Cloud-based remote control technology is coming to a construction site near you


Written by Ontario Construction News staff

Norwegian tech company Steer AS has launched its newest product, aimed at improving safety and efficiency on building sites: cloud-based technology for controlling construction equipment from a distance.

Using Steer’s innovation, equipment can be controlled remotely, with the operator using a high-resolution image to direct the machine’s movements. Alternatively, the machine can have pre-determined routes and move semi-autonomously. Operators can also control several pieces of equipment at a time, or toggle back and forth between machines with the touch of a finger.

Since the technology is cloud-based, it is online, and there are no distance limitations to the equipment’s capabilities

“It is possible to place three drivers in three different global time zones where the drivers control the same equipment divided in three shifts,” reads a press release from Steer. “This means that the production can be increased to a full 24-hour shift!

Steer says the technology can be used on many different kinds of equipment, and for many different brands, with very little tweaking on the machines

“We have successfully retrofitted and remotely controlled vehicles such as xcavators, bulldozers and tractors from Caterpillar, Volvo and John Deere (amongst others). The hardware and software developed by Steer makes the cloud technology extremely flexible and quick to install,” said Steer head of development Lars Tronsmoen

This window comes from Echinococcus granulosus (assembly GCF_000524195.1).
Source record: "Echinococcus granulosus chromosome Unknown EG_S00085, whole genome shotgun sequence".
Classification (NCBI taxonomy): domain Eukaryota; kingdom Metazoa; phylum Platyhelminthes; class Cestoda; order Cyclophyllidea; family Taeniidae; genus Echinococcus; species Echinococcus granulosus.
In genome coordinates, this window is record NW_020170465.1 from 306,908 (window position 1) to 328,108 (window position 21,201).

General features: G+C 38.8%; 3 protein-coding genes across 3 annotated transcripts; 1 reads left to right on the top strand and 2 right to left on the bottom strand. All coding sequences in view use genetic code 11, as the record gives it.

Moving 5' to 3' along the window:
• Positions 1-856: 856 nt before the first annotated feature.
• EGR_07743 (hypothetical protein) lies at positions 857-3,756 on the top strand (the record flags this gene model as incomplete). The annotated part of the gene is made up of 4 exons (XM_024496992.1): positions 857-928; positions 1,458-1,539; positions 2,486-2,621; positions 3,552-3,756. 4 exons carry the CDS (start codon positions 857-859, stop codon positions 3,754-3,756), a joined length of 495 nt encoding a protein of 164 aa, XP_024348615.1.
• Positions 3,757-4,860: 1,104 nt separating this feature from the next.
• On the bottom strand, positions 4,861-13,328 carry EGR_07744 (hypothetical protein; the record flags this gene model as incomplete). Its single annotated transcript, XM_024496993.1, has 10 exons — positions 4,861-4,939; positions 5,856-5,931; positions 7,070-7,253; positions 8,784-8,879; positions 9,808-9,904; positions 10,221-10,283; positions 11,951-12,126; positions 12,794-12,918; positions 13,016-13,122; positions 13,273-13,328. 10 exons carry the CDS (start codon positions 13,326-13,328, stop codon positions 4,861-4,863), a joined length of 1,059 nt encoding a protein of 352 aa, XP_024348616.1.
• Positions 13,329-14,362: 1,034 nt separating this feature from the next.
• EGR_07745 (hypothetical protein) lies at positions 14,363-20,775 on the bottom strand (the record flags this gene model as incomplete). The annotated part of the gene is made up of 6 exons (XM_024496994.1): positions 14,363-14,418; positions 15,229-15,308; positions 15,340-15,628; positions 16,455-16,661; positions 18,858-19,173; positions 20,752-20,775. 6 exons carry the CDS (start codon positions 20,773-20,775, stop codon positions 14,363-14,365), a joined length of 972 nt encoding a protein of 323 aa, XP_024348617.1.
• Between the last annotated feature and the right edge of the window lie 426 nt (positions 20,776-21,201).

“We have an amazing integration layer that enables us to remove the original physical monitors and systems in the machine, in order to place these at the site of the remote driver. This means that the driver can do the same operations from the remote driver seat as in the physical machine,” Tronsmoen said.

The technology was tested through thousands of hours of remote vehicle operation through pilot projects, which ensure the product is ready to handle tight deadlines and unknown factors.

“We can’t develop a product like this in the office. The team spends a lot of time in the field with the drivers of these vehicles in order to receive quick and honest feedback enabling us to continuously test, develop and improve the solution,” Steer CEO Ole Gjermundshaung said.

The release says the company is already seeing interest from a large Middle Eastern company, which is keen to capitalize on the efficiency and safety this technology can provide. The Steer team is gearing up to meet expected international demand.


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